This past Monday, Seicer and I were downtown checking out the construction progress of the new Queen City Square tower...
...and the progress on The Banks:
Coming North off of Walnut St. we noticed the surface entrances to the Riverfront Transit Center. Some of the benches and metallic facade around the entrances have already begun to rust.
Most people don't even know where these stairs and elevators lead to.
When viewed from street level, they've been known to fool out of town visitors or unknowing locals into thinking Cincinnati has some sort of subway transit system.
On the outside, their design is modern and appealing.
But on the inside, behind the locked doors, are stairs leading down into darkness.
Where do these stairs go? Well, to the Riverfront Transit Center of course! Or as I affectionately call it: Cincinnati's other abandoned subway (To read about the original Cincinnati Subway which was constructed from 1920-1927 then abandoned, leaving a network of tunnels beneath the city streets, click here).
Unlike it's abandoned predecessor, the Transit Center is not a failed or abandoned project, just one waiting to be utilized. Also, unlike the original abandoned subway, the Riverfront Transit Center may soon have a more active, useful future.
What is the Riverfront Transit Center? The Transit Center is an underground tunnel running beneath 2nd street with two portals on each end. The tunnel runs parallel to Ft. Washington Way and opens up to Pete Rose Way near the US Bank Arena on it's East end and to Central Ave. near Paul Brown Stadium it's West end.
The idea for the Transit Center was born out of the reconstruction of Ft. Washington Way and the construction of the new stadiums. Unlike Riverfront Stadium before them, Great American Ballpark and Paul Brown Stadium do not feature expansive plazas at street level for buses and taxis to park. The Transit Center was built to accommodate these buses which now required a new place to park for events like Oktoberfest, Riverfest, Bengals and Reds games, etc. Designed with the future in mind, the roof of the tunnel is raised and features large, industrial vents to accommodate rail transit, should Cincinnati ever embrace a light rail plan.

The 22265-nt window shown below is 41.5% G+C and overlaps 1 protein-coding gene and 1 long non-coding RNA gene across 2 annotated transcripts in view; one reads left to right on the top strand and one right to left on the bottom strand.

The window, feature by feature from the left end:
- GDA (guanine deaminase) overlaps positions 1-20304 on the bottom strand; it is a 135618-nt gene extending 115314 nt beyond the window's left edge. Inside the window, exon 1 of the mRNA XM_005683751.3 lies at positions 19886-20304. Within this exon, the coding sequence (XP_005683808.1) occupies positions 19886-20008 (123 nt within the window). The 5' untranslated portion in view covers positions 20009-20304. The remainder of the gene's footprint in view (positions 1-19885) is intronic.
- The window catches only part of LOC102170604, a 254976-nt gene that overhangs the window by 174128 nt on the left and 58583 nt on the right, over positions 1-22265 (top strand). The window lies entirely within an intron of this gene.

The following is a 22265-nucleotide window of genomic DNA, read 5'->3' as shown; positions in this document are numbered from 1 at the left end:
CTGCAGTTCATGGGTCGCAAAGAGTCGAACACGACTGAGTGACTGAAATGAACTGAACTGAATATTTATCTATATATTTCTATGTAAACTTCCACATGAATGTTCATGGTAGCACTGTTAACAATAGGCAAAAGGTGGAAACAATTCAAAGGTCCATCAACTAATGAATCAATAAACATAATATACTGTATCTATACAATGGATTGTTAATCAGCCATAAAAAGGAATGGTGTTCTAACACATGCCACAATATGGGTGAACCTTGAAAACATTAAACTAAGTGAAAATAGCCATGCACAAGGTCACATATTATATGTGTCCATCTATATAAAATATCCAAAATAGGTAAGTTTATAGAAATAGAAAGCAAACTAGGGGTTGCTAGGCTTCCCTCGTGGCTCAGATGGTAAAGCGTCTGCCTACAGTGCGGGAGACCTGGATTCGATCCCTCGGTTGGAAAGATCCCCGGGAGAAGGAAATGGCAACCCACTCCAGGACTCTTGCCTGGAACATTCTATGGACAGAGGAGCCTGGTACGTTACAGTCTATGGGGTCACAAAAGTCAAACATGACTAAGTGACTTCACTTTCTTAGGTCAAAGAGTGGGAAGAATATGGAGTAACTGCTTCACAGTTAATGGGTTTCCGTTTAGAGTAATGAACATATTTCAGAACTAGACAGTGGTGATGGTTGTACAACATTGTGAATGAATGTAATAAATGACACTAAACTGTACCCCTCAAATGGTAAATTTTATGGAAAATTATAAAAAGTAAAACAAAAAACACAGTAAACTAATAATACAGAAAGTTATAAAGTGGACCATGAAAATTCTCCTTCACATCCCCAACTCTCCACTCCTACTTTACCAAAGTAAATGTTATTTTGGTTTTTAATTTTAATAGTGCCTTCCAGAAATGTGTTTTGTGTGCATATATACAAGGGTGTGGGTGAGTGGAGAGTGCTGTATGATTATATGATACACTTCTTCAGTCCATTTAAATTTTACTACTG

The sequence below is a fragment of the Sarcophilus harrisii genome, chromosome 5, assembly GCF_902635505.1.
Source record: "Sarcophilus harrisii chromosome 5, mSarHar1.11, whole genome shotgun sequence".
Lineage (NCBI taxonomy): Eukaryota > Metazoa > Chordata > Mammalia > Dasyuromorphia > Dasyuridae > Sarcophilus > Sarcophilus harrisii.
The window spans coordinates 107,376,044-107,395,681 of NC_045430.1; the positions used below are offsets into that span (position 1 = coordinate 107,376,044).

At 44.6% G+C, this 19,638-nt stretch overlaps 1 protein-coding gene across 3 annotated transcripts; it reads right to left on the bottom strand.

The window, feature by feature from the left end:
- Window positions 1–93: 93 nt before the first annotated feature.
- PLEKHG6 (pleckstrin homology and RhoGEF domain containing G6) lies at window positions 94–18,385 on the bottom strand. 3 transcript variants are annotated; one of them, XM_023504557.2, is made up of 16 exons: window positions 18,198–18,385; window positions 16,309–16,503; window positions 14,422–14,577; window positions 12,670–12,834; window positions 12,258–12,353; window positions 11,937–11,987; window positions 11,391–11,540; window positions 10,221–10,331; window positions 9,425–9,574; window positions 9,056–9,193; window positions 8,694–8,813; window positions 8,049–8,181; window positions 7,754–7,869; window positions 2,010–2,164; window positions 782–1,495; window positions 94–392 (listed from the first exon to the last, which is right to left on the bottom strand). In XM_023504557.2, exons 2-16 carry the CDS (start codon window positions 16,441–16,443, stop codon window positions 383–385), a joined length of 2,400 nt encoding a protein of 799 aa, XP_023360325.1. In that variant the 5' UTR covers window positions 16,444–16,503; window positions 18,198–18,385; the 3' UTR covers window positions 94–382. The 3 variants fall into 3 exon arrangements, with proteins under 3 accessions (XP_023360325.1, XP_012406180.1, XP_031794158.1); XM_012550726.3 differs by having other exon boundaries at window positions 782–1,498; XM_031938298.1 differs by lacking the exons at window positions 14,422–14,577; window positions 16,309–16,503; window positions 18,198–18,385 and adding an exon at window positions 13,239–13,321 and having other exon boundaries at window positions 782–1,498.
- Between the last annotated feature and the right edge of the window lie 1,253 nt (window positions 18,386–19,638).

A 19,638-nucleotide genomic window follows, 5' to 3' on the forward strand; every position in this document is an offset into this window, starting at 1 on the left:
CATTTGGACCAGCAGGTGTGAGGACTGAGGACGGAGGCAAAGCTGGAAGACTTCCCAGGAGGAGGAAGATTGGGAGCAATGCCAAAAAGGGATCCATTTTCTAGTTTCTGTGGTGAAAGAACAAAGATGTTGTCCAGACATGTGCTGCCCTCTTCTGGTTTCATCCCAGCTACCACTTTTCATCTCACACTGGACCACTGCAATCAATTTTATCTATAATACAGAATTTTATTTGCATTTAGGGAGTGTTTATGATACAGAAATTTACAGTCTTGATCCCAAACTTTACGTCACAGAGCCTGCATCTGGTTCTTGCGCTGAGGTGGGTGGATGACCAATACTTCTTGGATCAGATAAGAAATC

Aside from special events that bring large amount of buses and people downtown, the Transit Center remains closed, locked up tight in a somewhat abandoned state. I had only been down there on a few occasions before this day. Back in January of 08 I walked up and down 2nd St. checking the surface entrance doors to see if any were opened. I found one opened door and proceeded down the steps. I don't think that door was supposed to be unlocked, because once I got down there, there was hardly any light, no buses or vehicles and no people. I snapped one grainy photograph at 1600 ISO and left.
The next time I was able to get down there was during Oktoberfest Zinzinnati 2008. The doors were unlocked, the lights were on and there were a few buses parked down there. Seicer and I walked down to find the nice, modern light fixtures and hand crafted mosaics of the center's walls.
As we stepped into the center of the tunnel to take a wide photograph, a voice came over the loudspeaker: "Excuse me, you must exit the Transit Center, the Transit Center is not open to the public." Confused, we looked for an employee, a person or someone who was down there before we heard the announcement again. We made our way towards the stairs, heading back up to the street level as the same voice once again came over the speaker to say "Thank You."